Space News
space history and artifacts articles

Messages
space history discussion forums

Sightings
worldwide astronaut appearances

Resources
selected space history documents

Websites
related space history websites

Forum:Space Places
Topic:Aerojet F-1 engine display moving (Los Angeles)
Want to register?
Who Can Post? Any registered users may post a reply.
About Registration You must be registered in order to post a topic or reply in this forum.
Your UserName:
Your Password:   Forget your password?
Your Reply:


*HTML is ON
*UBB Code is ON

Smilies Legend

Options Disable Smilies in This Post.
Show Signature: include your profile signature. Only registered users may have signatures.
*If HTML and/or UBB Code are enabled, this means you can use HTML and/or UBB Code in your message.

If you have previously registered, but forgotten your password, click here.

Robert PearlmanPhotos courtesy Ray Holt:

SpacepsychoI appreciate the photo credit but it was my mom Lilian and sister Desiree, who both live in the San Fernando Valley, who photographed the F-1 move. They met a wonderful woman who was in charge of the F-1 move for Aerojet, she told my sister that her father helped build all of the Apollo F-1 engines and it was like an old friend coming home.

That said, I spoke with a gentleman who worked on all of the Apollo command modules in Downey, he told me about the CM SPS engines on stands that were being scrapped after the program was cancelled. He said the engines were sold for $1,000 each and one scrap dealer purchased all of them. There has to be just one of these engines in someone's garage.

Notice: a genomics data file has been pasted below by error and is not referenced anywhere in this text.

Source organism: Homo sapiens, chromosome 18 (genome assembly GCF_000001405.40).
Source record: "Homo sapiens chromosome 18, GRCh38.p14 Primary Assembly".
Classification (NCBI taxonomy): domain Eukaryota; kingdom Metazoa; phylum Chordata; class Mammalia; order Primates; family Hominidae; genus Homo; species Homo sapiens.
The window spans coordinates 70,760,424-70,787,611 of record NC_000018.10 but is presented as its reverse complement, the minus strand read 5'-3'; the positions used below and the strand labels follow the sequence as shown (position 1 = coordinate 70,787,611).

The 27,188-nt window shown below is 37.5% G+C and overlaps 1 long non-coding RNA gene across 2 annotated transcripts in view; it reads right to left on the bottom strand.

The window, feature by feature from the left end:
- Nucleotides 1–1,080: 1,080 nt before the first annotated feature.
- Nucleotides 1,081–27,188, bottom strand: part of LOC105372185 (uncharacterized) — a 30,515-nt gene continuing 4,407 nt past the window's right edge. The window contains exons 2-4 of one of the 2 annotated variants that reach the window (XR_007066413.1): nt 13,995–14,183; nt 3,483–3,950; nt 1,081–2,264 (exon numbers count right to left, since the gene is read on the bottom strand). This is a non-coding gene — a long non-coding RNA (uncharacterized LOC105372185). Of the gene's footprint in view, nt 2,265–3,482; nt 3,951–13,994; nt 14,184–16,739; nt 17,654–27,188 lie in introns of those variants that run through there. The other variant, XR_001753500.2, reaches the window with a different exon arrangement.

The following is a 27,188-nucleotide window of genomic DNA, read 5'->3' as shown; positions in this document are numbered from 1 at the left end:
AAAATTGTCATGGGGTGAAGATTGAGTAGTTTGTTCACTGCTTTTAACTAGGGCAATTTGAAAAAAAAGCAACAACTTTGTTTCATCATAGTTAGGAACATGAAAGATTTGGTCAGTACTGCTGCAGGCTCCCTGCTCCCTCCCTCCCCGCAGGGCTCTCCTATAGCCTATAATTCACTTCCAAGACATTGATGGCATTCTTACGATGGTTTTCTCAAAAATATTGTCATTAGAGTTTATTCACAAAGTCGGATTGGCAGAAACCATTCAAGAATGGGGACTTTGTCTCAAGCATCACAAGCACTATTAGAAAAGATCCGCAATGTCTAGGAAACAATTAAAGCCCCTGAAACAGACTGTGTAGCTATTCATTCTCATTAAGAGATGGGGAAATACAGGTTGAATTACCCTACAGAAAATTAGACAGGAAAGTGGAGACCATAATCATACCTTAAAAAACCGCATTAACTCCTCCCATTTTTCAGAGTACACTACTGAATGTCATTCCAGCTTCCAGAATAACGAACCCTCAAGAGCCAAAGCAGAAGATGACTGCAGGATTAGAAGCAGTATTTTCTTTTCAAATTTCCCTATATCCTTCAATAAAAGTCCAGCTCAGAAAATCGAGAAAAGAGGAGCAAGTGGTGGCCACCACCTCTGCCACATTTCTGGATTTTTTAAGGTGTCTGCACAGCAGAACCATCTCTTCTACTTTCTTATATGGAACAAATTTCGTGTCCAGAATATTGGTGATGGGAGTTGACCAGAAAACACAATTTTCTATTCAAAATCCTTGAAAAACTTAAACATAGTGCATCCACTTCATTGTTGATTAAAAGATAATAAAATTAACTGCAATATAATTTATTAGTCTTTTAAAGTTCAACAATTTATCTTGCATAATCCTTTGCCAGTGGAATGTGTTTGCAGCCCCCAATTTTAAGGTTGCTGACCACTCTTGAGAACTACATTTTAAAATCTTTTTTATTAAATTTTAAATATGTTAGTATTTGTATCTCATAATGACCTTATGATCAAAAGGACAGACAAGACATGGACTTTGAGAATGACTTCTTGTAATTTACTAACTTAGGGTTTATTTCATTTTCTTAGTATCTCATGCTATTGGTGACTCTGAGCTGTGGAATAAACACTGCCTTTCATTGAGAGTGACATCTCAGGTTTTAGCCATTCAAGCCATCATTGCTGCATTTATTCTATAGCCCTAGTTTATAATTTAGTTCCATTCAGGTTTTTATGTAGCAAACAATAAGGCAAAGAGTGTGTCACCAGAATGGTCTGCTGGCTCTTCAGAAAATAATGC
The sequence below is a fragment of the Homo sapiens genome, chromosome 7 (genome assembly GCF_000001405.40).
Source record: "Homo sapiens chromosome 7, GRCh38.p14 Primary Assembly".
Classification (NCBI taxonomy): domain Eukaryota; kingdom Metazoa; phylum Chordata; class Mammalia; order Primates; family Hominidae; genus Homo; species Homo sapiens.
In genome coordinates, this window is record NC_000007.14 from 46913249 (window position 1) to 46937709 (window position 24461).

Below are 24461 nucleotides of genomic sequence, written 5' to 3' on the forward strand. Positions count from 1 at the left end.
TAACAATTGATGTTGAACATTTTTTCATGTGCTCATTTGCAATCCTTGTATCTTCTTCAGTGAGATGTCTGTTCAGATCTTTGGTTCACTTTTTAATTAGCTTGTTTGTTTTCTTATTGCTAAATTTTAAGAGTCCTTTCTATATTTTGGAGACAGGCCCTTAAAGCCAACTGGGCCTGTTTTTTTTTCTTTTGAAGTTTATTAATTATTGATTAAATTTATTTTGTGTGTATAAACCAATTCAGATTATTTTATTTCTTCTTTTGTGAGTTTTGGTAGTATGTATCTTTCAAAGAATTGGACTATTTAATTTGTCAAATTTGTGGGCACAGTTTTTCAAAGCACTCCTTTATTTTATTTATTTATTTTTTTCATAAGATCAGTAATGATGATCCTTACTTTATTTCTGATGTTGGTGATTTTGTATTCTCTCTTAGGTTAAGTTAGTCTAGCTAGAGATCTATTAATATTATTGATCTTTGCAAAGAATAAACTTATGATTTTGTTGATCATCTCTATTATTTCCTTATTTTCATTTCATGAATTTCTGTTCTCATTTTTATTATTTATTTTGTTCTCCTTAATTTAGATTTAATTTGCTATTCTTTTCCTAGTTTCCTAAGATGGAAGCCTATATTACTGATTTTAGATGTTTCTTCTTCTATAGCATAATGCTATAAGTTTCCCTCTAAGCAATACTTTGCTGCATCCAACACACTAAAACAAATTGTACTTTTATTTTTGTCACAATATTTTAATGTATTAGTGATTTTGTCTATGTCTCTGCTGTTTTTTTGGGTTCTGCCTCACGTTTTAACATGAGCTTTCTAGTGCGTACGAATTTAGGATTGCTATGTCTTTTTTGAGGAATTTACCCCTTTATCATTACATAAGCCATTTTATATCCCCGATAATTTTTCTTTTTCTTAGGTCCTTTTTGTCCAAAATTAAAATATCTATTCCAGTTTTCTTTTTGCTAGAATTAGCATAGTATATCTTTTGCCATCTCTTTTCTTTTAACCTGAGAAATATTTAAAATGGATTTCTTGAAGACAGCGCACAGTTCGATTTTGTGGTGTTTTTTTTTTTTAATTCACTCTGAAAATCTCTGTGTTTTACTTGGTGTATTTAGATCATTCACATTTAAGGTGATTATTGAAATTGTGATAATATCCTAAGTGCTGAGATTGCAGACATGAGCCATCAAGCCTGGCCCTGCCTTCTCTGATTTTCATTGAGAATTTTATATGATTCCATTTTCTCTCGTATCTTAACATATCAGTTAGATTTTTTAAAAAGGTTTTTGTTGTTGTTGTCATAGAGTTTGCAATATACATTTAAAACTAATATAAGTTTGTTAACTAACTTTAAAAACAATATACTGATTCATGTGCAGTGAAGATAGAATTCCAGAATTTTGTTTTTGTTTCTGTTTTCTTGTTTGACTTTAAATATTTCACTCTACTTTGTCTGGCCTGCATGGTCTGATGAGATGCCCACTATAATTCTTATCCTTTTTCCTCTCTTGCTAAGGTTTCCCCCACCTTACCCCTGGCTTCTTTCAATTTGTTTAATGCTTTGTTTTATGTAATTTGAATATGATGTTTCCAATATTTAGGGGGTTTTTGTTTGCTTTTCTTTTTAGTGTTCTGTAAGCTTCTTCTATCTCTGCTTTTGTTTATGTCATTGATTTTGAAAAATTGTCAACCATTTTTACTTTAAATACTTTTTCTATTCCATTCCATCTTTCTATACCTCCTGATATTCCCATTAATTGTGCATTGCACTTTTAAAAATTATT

Robert PearlmanAlmost three years after its F-1 engine display was moved, the 61-year-old Rocketdyne Propulsion & Power plant in Canoga Park is now being demolished, reports the Los Angeles Daily News.
For the past week, backhoes and front loaders have been ripping down the north side of the abandoned rocket engine plant during a demolition expected to take nine months to a year.

The 46-acre complex, shuttered by Aerojet Rocketdyne a few years ago, is slated to be transformed by owner United Technologies Corp. into a $3 billion "sustainable urban neighborhood."

Until then, the company and its developers will work with local and state agencies during an environmental cleanup that includes asbestos and soil removal and disposal of decades of contaminated concrete.

cspgDid the American Pickers (History Channel) — or anybody else — visit the facility before the start of the demolition? Picking up bits and pieces to create lucites?
Robert PearlmanFrom NASA's History Office:
UTC [United Technologies Corporation] is seeking a highly-qualified professional curator/expert to spearhead an important interpretive program for commemoration of the former Rocketdyne Canoga Park plant (in the Canoga Park community of Los Angeles, California) in the history of manned space flight, with emphasis on the rockets and propulsion systems manufactured on-site.

This commemorative effort is required as part of a mitigation program, which was certified as part of the documentation prepared pursuant to the California Environmental Quality Act (CEQA) to evaluate potential environmental impacts of a proposed Soil Management Plan at the site.

Please review and respond to the position description in the attached request for curator announcement.

Fra MauroI'm glad they are saving the engines but there is still something a little sad about another Apollo historic site being turned into a "sustainable urban neighborhood." Forgive the musings of a history geek.

Contact Us | The Source for Space History & Artifacts

Copyright 2016 collectSPACE.com All rights reserved.


Ultimate Bulletin Board Version 5.47a





advertisement